Elias Tsakas

Department of Economics
Maastricht University

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Noisy persuasion
(with Nikolas Tsakas)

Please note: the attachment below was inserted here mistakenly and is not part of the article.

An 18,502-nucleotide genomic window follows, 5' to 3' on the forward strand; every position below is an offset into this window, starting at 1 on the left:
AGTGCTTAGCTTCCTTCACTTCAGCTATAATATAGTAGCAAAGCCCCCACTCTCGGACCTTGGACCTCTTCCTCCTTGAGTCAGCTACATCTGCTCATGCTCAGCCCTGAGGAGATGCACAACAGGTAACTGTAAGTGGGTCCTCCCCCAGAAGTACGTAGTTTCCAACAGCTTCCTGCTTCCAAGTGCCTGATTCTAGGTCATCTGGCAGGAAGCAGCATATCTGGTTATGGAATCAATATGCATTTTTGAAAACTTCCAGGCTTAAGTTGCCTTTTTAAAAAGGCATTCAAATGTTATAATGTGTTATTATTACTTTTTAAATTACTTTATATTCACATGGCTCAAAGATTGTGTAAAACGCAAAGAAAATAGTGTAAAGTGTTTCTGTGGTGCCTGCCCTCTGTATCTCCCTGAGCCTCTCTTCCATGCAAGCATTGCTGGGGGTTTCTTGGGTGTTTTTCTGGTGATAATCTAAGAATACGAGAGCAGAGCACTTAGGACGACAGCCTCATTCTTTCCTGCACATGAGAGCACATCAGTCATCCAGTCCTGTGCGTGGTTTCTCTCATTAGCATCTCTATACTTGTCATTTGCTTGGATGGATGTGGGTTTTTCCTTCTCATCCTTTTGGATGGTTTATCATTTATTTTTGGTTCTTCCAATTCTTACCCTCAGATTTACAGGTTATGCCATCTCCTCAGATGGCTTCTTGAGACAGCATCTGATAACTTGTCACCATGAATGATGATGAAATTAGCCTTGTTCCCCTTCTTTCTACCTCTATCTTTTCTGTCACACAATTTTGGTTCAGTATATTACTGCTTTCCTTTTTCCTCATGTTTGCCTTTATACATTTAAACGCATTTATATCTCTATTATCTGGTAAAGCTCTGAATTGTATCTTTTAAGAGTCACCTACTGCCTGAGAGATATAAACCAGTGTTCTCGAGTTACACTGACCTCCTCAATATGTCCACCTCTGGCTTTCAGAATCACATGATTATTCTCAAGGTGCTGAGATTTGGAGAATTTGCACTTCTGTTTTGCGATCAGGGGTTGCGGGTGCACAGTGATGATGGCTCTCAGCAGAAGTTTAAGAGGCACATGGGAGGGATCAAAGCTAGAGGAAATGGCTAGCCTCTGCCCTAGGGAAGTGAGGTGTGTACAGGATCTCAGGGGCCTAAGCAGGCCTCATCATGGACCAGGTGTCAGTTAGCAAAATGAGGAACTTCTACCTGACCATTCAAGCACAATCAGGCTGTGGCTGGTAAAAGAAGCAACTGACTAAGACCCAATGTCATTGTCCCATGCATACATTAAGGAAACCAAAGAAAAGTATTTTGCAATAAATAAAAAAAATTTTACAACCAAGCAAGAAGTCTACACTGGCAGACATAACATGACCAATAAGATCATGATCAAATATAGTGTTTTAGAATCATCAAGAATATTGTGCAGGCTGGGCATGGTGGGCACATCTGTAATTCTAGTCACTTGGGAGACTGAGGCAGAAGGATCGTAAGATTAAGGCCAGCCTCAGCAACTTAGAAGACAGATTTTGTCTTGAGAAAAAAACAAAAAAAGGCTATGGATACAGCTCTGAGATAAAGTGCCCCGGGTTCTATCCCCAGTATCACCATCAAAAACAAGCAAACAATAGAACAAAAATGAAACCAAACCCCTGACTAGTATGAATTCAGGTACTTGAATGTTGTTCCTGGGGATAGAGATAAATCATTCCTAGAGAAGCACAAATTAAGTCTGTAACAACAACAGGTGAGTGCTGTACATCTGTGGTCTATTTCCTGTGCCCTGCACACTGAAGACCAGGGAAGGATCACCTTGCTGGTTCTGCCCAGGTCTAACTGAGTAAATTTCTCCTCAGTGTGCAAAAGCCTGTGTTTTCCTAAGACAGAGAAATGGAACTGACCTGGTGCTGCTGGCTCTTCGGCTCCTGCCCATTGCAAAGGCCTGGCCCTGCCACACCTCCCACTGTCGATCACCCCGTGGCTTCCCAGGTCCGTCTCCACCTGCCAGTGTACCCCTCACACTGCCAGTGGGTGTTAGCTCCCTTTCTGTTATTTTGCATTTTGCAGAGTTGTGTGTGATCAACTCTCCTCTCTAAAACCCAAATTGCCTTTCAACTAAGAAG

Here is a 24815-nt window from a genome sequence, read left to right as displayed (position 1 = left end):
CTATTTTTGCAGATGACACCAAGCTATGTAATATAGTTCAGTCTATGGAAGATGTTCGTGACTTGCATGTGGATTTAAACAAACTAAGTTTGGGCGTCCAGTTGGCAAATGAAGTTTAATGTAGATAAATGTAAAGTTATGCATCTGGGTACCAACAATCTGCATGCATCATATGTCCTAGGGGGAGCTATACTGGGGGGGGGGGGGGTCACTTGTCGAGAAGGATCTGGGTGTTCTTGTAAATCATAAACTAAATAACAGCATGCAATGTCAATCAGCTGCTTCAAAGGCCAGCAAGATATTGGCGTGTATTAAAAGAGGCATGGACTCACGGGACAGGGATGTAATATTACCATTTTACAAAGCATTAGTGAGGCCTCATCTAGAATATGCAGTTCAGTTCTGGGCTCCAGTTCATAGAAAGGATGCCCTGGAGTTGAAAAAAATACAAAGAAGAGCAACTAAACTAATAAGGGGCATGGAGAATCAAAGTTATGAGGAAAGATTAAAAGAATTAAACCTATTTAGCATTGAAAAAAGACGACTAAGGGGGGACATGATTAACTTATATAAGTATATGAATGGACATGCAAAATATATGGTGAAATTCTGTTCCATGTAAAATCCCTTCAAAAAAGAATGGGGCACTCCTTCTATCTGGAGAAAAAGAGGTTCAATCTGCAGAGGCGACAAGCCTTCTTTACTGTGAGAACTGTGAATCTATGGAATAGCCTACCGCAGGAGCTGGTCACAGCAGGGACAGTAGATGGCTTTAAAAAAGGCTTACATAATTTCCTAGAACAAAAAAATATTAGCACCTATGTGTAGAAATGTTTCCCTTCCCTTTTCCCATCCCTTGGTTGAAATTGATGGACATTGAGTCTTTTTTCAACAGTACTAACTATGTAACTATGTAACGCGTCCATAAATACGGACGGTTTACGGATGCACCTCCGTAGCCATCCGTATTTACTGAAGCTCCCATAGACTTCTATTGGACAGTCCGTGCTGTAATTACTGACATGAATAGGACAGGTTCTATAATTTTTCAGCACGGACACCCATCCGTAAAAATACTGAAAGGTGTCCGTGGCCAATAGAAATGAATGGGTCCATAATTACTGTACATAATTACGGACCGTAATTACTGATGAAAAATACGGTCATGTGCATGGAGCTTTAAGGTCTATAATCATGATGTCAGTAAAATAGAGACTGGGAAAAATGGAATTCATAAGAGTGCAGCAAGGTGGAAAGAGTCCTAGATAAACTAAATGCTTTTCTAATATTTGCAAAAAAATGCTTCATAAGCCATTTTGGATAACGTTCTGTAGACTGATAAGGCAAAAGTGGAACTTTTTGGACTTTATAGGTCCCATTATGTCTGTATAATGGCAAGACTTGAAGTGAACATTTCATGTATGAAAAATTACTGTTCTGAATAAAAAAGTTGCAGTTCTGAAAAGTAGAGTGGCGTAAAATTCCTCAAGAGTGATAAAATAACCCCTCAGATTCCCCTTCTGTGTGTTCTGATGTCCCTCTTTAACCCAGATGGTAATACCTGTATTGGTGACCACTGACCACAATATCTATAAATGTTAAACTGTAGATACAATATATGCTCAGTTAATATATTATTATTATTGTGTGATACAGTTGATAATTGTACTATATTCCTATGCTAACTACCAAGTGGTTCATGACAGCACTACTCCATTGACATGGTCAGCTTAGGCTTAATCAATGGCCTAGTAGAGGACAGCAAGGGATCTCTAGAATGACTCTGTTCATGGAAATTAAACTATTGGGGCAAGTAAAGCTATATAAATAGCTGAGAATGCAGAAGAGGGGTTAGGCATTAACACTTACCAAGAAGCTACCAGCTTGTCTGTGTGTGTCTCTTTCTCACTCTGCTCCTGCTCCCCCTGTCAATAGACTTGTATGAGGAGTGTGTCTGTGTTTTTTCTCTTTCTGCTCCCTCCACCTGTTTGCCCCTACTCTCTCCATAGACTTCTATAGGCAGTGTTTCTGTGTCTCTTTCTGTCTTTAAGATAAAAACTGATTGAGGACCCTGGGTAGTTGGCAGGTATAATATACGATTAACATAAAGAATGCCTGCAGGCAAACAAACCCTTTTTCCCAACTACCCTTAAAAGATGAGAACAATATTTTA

We study the effect of noise due to exogenous information distortions in the context of Bayesian persuasion. In particular, we first provide a full characterization of the optimal signal in a standard special case that has attracted a lot of attention in the literature. Then, we ask whether more noise (a la Blackwell) is always harmful for the information designer, i.e., the sender. We show that in general this is not the case. We provide a necessary and sufficient condition for the sender to always be worse off when noise increases in a binary noisy channel. There are two ways to read our result: (a) the sender always dislikes additional noise if and only if we start with little noise in the first place, (b) the sender always dislikes additional noise if and only if this additional noise is modelled by a sufficiently symmetric channel. Then, we provide sufficient conditions that extend this result to channels of arbitrary cardinality. Finally, we show that in every noisy persuasion game, increased complexity of the message space makes the sender weakly better off, while for a rather rich class of games the improvement is strict. This is in contrast to the noiseless case, where the sender’s maximum expected utility can always be achieved with a bounded number of messages.